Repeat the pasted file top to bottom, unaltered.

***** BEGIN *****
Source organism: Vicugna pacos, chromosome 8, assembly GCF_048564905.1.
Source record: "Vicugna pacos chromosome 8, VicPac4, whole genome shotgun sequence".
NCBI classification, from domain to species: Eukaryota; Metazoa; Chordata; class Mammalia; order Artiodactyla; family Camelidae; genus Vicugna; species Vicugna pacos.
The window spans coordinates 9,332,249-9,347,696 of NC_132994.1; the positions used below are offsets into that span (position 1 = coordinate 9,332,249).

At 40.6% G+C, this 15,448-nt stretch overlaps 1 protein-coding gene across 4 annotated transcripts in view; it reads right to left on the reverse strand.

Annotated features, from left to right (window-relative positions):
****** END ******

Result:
Source organism: Vicugna pacos, chromosome 8, assembly GCF_048564905.1.
Source record: "Vicugna pacos chromosome 8, VicPac4, whole genome shotgun sequence".
NCBI classification, from domain to species: Eukaryota; Metazoa; Chordata; class Mammalia; order Artiodactyla; family Camelidae; genus Vicugna; species Vicugna pacos.
The window spans coordinates 9,332,249-9,347,696 of NC_132994.1; the positions used below are offsets into that span (position 1 = coordinate 9,332,249).

At 40.6% G+C, this 15,448-nt stretch overlaps 1 protein-coding gene across 4 annotated transcripts in view; it reads right to left on the reverse strand.

Annotated features, from left to right (window-relative positions):